There are few things in Washington that everyone agrees on – ask a Democrat and a Republican what the weather is like and you’re likely to get complete different answers. But there is one thing they all agree on: the current immigration system is messed up.
I don’t use the popular word “broken” because something isn’t really broken when so many people simply ignore it.
That’s the biggest problem with the immigration system, cities and states (and for decades the federal government) have ignored the law and are implementing their will instead. A major part of the appeal of Donald Trump as a candidate was that he promised to enforce existing law, which sadly has become a novel idea when it comes to immigration.
Since the system isn’t really “broken,” but is going to be “fixed” anyway, things are likely to change. In that change there is a chance, slim as it is, to make things better. But how?
President Trump has proposed some good ideas, though at a high cost – amnesty and, eventually, citizenship for 1.8 million illegal aliens. Those ideas include an end to the visa diversity lottery, a stupid idea that is the equivalent of pulling names out of a hat to increase the “diversity” of people moving to the country. If there’s a more insignificant factor in picking who should be allowed legal status in the country than what they look like it would have to be nose size.
But such is the stupid state of our immigration system. Again, not broken, just dumb.
Another good proposal from the White House is to end chain migration.
Chain migration is when someone moves to the country legally, then is allowed to bring in family members. It’s understandable if someone who moved here wants to bring their kids and their spouse, but anyone beyond that should be off limits. If you can’t live without your siblings, parents, etc., you probably shouldn’t leave where you’re from. Moving to the United States is not a right, it is a privilege, and it needs to be treated as such. Prioritizing anyone simply because they’re related to someone else lucky enough to be granted that privilege, and not based on what they can offer the country, is insane and needs to be ended.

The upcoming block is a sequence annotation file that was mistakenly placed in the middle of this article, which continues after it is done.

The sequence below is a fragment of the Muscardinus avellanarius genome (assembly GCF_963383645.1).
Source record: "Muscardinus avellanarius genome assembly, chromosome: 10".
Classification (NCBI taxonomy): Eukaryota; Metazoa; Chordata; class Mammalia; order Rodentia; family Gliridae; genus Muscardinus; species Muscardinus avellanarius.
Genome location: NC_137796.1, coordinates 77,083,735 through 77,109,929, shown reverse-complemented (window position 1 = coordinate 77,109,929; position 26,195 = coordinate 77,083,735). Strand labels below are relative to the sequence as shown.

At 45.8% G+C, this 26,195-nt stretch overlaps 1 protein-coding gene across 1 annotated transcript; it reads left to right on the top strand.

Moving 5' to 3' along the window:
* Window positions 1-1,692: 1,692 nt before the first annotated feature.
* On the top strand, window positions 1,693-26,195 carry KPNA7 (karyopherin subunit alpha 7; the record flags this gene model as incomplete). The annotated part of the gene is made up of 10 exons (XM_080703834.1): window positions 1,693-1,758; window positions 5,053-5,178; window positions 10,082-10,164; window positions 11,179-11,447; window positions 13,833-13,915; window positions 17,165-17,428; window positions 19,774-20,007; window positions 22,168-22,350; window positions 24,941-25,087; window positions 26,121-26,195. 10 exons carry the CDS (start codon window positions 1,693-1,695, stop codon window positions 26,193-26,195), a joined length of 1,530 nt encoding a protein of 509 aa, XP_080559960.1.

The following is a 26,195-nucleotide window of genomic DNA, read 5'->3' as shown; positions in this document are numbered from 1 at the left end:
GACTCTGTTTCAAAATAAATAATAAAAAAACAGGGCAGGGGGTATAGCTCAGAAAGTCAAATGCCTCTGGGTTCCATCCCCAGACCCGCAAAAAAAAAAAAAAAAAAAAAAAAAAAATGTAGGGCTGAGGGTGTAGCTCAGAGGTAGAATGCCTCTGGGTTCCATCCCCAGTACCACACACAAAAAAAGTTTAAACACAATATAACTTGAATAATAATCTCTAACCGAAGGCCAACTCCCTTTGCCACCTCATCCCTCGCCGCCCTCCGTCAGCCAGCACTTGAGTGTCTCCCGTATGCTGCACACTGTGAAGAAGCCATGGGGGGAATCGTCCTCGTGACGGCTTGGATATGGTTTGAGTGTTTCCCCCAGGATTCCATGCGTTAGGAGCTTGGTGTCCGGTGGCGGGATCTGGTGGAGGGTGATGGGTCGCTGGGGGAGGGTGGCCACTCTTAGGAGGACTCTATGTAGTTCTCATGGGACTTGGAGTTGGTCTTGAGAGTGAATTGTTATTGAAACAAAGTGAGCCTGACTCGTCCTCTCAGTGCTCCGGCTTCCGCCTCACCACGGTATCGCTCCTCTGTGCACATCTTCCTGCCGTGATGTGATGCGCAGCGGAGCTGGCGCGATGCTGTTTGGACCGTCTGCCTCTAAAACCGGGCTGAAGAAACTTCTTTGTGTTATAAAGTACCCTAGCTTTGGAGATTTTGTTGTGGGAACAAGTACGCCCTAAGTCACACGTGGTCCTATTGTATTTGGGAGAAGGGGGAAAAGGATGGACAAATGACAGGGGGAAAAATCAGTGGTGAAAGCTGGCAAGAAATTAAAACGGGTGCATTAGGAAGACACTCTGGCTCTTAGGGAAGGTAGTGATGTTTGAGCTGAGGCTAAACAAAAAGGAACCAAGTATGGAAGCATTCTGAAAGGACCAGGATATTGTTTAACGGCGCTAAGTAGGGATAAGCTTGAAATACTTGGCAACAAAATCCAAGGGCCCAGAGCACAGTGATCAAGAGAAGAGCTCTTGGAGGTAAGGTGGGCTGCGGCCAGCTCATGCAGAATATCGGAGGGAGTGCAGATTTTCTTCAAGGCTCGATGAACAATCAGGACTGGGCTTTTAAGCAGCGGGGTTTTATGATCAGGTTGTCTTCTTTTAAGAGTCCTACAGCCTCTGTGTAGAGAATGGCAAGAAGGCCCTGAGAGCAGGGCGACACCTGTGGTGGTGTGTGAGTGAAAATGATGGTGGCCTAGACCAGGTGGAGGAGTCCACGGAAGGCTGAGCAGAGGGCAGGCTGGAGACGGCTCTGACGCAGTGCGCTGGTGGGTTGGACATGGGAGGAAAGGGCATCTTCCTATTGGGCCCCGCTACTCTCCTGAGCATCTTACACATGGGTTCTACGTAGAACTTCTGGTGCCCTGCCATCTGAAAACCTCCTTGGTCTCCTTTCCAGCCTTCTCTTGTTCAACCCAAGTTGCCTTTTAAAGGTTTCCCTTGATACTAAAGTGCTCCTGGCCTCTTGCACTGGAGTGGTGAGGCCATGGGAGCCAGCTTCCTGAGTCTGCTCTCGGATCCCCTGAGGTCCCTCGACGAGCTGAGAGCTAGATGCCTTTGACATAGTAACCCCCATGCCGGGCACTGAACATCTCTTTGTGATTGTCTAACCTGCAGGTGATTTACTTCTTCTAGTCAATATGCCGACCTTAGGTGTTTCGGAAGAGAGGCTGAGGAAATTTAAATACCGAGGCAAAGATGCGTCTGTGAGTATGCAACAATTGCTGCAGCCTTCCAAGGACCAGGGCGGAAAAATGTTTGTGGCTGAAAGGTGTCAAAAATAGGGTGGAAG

And that’s the main question we should be asking when it comes to everything related to immigration: what do we get out of it?
Priority should be given to people who have skills, have educations, have something to offer and add to the country to make it a better place. And that’s the one question liberals want to avoid like the plague. To them, immigration is an opportunity to import more voters and replace the ones their policies are costing them.
Among the groups of immigrants liberals hate, and ones any immigration deal should include an increase of, are EB-5 visas.
Unlike the H1B visa program, which was supposed to bring in high-skilled workers and has been bastardized and exploited by tech companies for cheap labor, the EB-5 visa requires recipients to actually bring something to the table.
In order to get an EB-5 visa an immigrant must have money to invest in a business, between half a million and a million dollars, minimum, depending upon where they want to move to. And that investment must be in a business that employs people, a minimum of 10 people. Unlike pulling names out of a hat, the country actually gains when an EB-5 visa recipient moves here.
Since there is a benefit to the country, and our politicians are, well, our politicians, the EB-5 visas are capped at 10,000 per year. Yes, we have a strict limit on the number of immigrants with money to invest that we’ll allow into the country that is well short of the number of immigrants we’ll accept by drawing names out of a hat based on their country of origin.
Maybe the system is broken? No, the system would work if it were enforced and some adjustments were made based, again, on what should be the only criteria that matters: what does the country get out of it?
So, yes, build the wall, and end chain migration. I think it’s a mistake to grant amnesty that leads to citizenship to anyone, I’d much prefer some kind of permanent residency with no chance of citizenship for the so-called DREAMers, especially 1.8 million of them when only about one-third of them could even be bothered to sign up for it. And kill the “diversity lottery.” But any immigration deal should include an increase in the EB-5 visa program. It’s the one program about which there is no question whether or not there is a benefit to the country. Which, sadly, appears to be the one thing the debate over immigration reform is not about.